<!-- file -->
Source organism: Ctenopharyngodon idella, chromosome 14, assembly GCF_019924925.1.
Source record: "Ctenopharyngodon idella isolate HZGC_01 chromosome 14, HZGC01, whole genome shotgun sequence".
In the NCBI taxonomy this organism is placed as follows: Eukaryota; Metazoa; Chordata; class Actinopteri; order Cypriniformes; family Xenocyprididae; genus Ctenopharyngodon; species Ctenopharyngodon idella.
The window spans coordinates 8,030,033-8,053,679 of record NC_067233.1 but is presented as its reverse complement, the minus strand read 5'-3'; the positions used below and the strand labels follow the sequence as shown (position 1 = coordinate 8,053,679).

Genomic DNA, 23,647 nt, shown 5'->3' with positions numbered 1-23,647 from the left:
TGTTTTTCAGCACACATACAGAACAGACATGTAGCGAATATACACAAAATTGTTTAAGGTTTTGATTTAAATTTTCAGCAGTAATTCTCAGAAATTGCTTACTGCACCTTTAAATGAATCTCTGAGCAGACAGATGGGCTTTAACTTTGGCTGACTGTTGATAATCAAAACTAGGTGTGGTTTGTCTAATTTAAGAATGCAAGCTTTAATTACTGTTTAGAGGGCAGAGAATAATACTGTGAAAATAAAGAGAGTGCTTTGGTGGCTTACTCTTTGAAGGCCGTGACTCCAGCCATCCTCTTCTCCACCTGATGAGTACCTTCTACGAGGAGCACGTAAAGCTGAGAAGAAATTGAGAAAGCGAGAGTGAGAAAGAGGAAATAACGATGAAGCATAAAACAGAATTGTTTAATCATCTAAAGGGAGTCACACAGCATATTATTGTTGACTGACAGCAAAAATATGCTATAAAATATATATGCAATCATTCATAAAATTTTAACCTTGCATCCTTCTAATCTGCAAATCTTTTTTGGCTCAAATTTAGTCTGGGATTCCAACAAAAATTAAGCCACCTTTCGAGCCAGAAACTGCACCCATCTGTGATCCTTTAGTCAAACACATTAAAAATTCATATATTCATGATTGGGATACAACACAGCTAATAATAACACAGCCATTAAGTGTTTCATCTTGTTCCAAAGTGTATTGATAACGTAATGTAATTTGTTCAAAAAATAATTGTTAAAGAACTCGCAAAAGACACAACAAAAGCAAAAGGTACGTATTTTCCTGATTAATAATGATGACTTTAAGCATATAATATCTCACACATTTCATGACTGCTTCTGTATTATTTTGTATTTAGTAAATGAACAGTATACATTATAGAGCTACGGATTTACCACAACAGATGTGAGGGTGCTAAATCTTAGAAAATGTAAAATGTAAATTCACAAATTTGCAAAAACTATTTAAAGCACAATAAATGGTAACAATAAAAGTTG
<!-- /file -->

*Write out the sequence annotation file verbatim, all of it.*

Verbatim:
Source organism: Ctenopharyngodon idella, chromosome 14, assembly GCF_019924925.1.
Source record: "Ctenopharyngodon idella isolate HZGC_01 chromosome 14, HZGC01, whole genome shotgun sequence".
In the NCBI taxonomy this organism is placed as follows: Eukaryota; Metazoa; Chordata; class Actinopteri; order Cypriniformes; family Xenocyprididae; genus Ctenopharyngodon; species Ctenopharyngodon idella.
The window spans coordinates 8,030,033-8,053,679 of record NC_067233.1 but is presented as its reverse complement, the minus strand read 5'-3'; the positions used below and the strand labels follow the sequence as shown (position 1 = coordinate 8,053,679).

Genomic DNA, 23,647 nt, shown 5'->3' with positions numbered 1-23,647 from the left:
TGTTTTTCAGCACACATACAGAACAGACATGTAGCGAATATACACAAAATTGTTTAAGGTTTTGATTTAAATTTTCAGCAGTAATTCTCAGAAATTGCTTACTGCACCTTTAAATGAATCTCTGAGCAGACAGATGGGCTTTAACTTTGGCTGACTGTTGATAATCAAAACTAGGTGTGGTTTGTCTAATTTAAGAATGCAAGCTTTAATTACTGTTTAGAGGGCAGAGAATAATACTGTGAAAATAAAGAGAGTGCTTTGGTGGCTTACTCTTTGAAGGCCGTGACTCCAGCCATCCTCTTCTCCACCTGATGAGTACCTTCTACGAGGAGCACGTAAAGCTGAGAAGAAATTGAGAAAGCGAGAGTGAGAAAGAGGAAATAACGATGAAGCATAAAACAGAATTGTTTAATCATCTAAAGGGAGTCACACAGCATATTATTGTTGACTGACAGCAAAAATATGCTATAAAATATATATGCAATCATTCATAAAATTTTAACCTTGCATCCTTCTAATCTGCAAATCTTTTTTGGCTCAAATTTAGTCTGGGATTCCAACAAAAATTAAGCCACCTTTCGAGCCAGAAACTGCACCCATCTGTGATCCTTTAGTCAAACACATTAAAAATTCATATATTCATGATTGGGATACAACACAGCTAATAATAACACAGCCATTAAGTGTTTCATCTTGTTCCAAAGTGTATTGATAACGTAATGTAATTTGTTCAAAAAATAATTGTTAAAGAACTCGCAAAAGACACAACAAAAGCAAAAGGTACGTATTTTCCTGATTAATAATGATGACTTTAAGCATATAATATCTCACACATTTCATGACTGCTTCTGTATTATTTTGTATTTAGTAAATGAACAGTATACATTATAGAGCTACGGATTTACCACAACAGATGTGAGGGTGCTAAATCTTAGAAAATGTAAAATGTAAATTCACAAATTTGCAAAAACTATTTAAAGCACAATAAATGGTAACAATAAAAGTTG